Rare Odds Devastate Newborn, Luckily His Mom is Awesome

When a doctor says it’s necessary to do a lumbar puncture on your two-year-old son, momma bear instincts kick in.

Health News Digest reports that’s what doctors recommended when Lisa Moore’s young son, Brennan, wasn’t developing in the ways that other children were. When Brennan was 15 months old, he wasn’t taking his first steps or meeting other developmental milestones.

Baby development chart
In this baby development infographic, Brauer.com.au shows the “typical” growth cycle of a child. Some kids start walking as early as 12 months. So when Brennan still was not able to after a year and 3 months, momma knew something was wrong. Source: Brauer.com.au

Calling it one of the most difficult things she’s had to endure as a mother, Moore knew she needed to accept that something was causing Brennan to act differently than other kids.

But it was his slow progression and a new symptom (an awkwardly hanging arm), that encouraged Brennan’s parents to find a doctor and neurologist. And within two minutes of meeting the neurologist, he was able to determine an issue.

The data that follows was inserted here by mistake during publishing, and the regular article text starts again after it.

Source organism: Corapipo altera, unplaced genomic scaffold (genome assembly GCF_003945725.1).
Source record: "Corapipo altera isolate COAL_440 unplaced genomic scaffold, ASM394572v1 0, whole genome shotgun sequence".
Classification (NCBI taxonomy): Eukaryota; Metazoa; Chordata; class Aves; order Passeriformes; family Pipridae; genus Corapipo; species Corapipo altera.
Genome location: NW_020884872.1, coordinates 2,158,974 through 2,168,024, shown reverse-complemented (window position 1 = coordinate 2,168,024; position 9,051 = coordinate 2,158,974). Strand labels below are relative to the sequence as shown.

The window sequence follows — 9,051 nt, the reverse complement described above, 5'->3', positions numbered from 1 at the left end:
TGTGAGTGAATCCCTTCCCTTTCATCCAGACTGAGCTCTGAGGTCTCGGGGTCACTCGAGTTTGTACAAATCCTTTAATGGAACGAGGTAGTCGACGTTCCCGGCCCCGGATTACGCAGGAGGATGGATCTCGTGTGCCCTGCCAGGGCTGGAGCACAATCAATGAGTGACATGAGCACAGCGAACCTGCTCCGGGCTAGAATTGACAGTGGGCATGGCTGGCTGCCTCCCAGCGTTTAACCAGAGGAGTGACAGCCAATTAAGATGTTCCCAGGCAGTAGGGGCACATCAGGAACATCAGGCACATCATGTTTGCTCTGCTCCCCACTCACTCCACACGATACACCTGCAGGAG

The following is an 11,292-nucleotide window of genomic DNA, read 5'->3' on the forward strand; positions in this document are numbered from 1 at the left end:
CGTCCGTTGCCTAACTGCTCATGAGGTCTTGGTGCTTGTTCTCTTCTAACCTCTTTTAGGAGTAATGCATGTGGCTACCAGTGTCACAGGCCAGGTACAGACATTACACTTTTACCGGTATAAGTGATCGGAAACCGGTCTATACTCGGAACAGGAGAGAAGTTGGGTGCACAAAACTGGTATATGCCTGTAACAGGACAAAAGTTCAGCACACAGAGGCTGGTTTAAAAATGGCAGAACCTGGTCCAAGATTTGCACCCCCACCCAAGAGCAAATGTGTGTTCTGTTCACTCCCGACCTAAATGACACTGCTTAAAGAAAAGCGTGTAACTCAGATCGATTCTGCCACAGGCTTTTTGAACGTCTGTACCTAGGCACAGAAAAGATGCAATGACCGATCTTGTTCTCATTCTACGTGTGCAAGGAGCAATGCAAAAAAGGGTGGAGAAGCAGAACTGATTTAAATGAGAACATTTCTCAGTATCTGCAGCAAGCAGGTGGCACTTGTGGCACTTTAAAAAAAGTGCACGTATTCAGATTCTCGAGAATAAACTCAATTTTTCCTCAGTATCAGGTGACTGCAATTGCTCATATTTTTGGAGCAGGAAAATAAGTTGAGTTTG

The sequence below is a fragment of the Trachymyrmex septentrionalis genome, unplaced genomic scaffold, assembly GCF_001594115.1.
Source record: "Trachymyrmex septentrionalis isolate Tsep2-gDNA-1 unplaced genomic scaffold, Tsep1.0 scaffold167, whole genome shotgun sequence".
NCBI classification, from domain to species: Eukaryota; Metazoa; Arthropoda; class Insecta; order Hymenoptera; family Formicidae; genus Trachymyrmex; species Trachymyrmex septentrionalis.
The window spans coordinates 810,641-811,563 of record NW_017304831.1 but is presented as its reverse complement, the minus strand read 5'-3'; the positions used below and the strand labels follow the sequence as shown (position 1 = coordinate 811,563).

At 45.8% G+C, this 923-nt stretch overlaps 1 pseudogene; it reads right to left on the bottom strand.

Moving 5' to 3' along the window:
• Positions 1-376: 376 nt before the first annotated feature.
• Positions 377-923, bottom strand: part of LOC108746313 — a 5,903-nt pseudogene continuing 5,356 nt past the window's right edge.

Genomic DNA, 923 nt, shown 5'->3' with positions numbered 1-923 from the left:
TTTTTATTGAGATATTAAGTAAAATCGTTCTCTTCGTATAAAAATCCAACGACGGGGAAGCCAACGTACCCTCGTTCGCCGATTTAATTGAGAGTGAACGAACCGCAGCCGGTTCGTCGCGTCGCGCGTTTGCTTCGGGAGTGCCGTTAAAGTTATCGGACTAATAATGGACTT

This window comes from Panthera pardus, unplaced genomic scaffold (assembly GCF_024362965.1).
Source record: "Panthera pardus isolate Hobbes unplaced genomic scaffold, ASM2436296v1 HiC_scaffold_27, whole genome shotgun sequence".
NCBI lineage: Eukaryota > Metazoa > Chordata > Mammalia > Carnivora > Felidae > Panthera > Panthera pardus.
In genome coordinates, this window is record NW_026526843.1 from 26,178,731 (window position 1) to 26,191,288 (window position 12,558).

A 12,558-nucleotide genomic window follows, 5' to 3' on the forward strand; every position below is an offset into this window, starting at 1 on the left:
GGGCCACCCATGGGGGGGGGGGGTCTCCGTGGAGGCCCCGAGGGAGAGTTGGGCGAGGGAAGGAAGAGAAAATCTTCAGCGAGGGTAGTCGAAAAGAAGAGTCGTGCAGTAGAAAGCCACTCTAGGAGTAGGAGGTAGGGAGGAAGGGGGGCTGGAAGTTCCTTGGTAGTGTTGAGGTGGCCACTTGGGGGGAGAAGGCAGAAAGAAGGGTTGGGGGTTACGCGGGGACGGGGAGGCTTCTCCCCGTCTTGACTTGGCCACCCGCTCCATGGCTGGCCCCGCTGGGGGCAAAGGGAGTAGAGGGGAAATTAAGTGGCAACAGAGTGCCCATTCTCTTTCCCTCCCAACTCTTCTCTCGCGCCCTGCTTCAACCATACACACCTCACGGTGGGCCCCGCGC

Health News Digest describes the somber news from the doctor, “Your child has dystonia,” the neurologist said. “We need to do a lumbar puncture.”

Mayo Clinic describes a lumbar puncture, or spinal tap test, as a procedure which the operator sticks a needle in the gap between two lumbar bones to extract cerebrospinal fluid. The test confirmed the news that his parents tried to resist hearing, Brennan’s diagnosis of Glut 1 Deficiency Syndrome (GLUT1 DS), a low-glucose disease that only affects 1 in 90,000 births.

Now diagnosed, the Moore’s were ready to do anything they could to help Brennan reach his full potential, including taking time to be thankful for the diagnosis. The Moore’s discovered that many Glut 1 patients suffer because their condition is misdiagnosed or goes undiagnosed. Why? Because many children with Glut 1 experience seizures, so doctors commonly diagnose them with epilepsy.

But thanks to Brennan’s swift diagnosis, his symptoms are manageable.

We urge that all mothers show the same sense of urgency as Lisa did as they search for their child’s rare disease diagnosis.


If you’ve heard stories like Lisa and Brennan’s occur far too often, share this article to spread the importance of seeking a diagnosis. Doctor’s are very smart, but sometimes you have to go above and beyond to find answers for yourself.

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